Wednesday, December 14, 2005

"Their propaganda machine is pretty darn intense"

"You got Arabic television stations that are constantly just pounding America, you know, saying, `America is fighting Islam. Americans can't stand Muslims. This is a war against a religion'...It's difficult. I mean, their propaganda machine is pretty darn intense. And so we're constantly sending out messages. We're constantly trying to reassure people."--George W. Bush, December 13, 2005

The caption: "Yasser Abdul-Hussein, 5, the son of slain Iraqi Sheik Abdul-Salam Abdul-Hussein cries during his father's funeral prossesion in Baghdad, Iraq, Sunday." [The AP photo is credited to Karim Kadim.] I saw this photo next to Tim Harper's piece in the Toronto Star. Is this what you consider propaganda, W? Funny...maybe you'd better check with The Lincoln Group.

Pictures like these tell the real story of Iraq. Did anyone catch Canadian photojournalist Rita Leistner on The Hour, last week? Her pictures from Iraq were really haunting--particularly the women's psychiatric hospital in Baghdad. Rita and three of her peers have pooled their work into a new book, "Unembedded: Four Independent Photojournalists on the War in Iraq." I got a chance to hear Rita and one of her co-authors (Kael Alford) on The Majority Report, last week (you can listen to them here; their interview appears ~1/3 through the show). I hope those dudes at The Hour get their website up-to-date and post Rita's segment.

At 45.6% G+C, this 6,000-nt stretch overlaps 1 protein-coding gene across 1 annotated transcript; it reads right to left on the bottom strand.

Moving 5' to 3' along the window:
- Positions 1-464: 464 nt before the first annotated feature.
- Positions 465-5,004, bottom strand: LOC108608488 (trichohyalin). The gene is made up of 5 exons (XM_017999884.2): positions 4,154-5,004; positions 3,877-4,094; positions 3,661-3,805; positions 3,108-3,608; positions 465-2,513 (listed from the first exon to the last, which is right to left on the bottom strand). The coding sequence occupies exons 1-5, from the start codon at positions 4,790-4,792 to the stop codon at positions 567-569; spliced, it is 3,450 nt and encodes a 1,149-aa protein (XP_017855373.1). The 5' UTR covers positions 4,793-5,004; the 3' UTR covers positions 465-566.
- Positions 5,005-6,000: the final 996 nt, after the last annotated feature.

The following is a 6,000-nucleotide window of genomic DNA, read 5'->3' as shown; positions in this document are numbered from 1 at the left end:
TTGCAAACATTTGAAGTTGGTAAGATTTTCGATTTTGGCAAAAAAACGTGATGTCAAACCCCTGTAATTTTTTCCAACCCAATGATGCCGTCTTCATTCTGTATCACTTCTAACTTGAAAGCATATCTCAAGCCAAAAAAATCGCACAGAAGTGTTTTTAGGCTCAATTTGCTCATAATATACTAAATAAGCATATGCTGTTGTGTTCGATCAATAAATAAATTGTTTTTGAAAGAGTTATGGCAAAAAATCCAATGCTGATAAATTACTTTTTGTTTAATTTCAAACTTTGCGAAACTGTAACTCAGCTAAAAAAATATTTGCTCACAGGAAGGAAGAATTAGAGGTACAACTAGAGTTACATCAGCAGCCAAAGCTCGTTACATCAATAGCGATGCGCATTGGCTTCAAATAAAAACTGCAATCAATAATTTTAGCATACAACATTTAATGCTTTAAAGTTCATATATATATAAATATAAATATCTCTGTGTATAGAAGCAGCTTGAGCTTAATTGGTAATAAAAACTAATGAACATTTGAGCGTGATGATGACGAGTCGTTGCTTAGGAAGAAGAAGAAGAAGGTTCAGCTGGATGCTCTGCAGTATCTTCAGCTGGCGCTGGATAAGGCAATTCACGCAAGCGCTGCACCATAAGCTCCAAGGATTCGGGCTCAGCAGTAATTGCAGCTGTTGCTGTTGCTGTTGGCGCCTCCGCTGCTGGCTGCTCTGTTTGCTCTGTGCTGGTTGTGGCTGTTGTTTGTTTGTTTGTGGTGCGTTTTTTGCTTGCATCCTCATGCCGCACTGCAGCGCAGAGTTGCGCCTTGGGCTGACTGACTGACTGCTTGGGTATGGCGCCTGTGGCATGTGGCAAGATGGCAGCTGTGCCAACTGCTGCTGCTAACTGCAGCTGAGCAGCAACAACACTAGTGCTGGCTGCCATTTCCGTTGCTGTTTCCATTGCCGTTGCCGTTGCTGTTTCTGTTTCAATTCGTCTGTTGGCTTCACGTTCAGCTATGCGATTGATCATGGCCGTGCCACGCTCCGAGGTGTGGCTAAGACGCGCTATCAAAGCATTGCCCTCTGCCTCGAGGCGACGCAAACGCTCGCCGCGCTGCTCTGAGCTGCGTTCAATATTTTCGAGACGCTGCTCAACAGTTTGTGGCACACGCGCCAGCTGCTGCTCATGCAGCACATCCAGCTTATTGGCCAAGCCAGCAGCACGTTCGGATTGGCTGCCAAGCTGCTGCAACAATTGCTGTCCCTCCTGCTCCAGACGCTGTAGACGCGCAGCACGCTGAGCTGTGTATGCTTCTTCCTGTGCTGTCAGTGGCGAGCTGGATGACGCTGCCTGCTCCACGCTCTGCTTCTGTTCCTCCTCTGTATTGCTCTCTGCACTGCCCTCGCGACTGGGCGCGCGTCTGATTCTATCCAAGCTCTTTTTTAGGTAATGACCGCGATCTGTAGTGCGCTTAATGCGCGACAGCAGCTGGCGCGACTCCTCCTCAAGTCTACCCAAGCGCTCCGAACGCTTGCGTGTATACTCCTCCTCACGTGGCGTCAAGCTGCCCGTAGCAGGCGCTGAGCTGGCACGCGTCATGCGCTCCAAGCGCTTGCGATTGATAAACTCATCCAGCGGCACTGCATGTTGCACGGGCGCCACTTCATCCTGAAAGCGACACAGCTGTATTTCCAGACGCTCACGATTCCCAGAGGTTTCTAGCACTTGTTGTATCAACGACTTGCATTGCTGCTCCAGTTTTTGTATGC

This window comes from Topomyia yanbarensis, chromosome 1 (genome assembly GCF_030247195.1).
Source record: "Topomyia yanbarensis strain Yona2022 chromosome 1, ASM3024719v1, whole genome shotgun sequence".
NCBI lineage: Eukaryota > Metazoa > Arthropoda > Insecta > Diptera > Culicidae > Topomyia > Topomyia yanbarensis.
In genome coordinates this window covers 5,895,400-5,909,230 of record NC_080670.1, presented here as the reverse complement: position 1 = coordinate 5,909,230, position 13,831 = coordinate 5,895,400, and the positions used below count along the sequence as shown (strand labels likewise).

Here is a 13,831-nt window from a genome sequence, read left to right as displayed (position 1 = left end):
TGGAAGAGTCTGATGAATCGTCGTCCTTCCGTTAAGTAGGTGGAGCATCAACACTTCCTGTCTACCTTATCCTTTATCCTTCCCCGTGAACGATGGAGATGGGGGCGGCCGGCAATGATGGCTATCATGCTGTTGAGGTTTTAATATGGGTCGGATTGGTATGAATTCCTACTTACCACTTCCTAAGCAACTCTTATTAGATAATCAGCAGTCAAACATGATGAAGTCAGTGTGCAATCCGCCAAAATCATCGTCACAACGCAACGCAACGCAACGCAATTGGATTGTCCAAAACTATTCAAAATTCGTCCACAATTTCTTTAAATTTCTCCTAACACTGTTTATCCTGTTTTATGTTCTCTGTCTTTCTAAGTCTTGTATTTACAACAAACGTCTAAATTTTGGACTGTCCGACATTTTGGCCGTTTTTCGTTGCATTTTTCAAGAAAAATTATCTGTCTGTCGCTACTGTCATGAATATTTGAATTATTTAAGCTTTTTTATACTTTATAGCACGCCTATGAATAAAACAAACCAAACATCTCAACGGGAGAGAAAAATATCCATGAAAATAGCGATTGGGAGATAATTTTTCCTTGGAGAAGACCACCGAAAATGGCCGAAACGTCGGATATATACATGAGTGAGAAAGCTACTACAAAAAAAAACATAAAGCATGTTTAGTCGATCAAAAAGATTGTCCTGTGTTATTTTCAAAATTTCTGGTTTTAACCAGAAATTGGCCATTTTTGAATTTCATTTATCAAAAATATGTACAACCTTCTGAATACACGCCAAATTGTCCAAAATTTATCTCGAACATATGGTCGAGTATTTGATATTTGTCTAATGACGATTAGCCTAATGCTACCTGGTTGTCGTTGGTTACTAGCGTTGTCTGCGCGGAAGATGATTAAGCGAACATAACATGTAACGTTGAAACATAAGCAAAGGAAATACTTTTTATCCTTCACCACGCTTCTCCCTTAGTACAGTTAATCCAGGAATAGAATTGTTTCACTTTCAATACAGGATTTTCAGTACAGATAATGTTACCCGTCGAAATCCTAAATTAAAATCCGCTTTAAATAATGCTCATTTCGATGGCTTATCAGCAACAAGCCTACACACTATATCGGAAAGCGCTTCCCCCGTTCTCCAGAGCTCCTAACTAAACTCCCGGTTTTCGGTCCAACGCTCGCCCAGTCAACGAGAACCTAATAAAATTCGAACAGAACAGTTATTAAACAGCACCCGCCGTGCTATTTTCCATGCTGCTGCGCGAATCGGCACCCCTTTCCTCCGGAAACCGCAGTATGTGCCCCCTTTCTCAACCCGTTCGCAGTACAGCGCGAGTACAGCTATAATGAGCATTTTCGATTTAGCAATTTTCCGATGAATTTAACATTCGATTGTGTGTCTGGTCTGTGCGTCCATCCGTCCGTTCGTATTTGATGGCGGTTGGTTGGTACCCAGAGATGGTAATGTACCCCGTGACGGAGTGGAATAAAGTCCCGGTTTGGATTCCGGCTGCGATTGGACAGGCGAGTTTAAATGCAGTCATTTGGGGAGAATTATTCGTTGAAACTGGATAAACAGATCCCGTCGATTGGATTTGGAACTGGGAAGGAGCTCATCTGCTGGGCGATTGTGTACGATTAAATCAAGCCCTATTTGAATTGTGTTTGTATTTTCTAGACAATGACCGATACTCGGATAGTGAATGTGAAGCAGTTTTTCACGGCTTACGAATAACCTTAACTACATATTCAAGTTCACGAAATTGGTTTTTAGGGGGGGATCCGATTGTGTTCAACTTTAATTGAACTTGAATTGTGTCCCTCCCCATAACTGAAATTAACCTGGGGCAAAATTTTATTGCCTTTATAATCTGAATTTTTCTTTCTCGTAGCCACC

You may have seen Kael Alford in the CBC documentary "Beyond Words: Photographers of War." If you missed it the first time, you can catch it again Sunday, Dec 18 at 8pm EST (or Thursday, Dec 22 at 10pm EST). Here are some of Kael's thoughts on being a 'war photographer':
I thought I could illuminate things for people. If people understood what war looks like, they wouldn't want to have any part of it. I also thought that well, if we understood the process of war, why we go to war and how we get there, then we can understand how to disentangle the lead-up to war and use diplomacy and other means to solve problems. So I thought this is a good way to make the world a better place. I haven't given up that idealistic hope.


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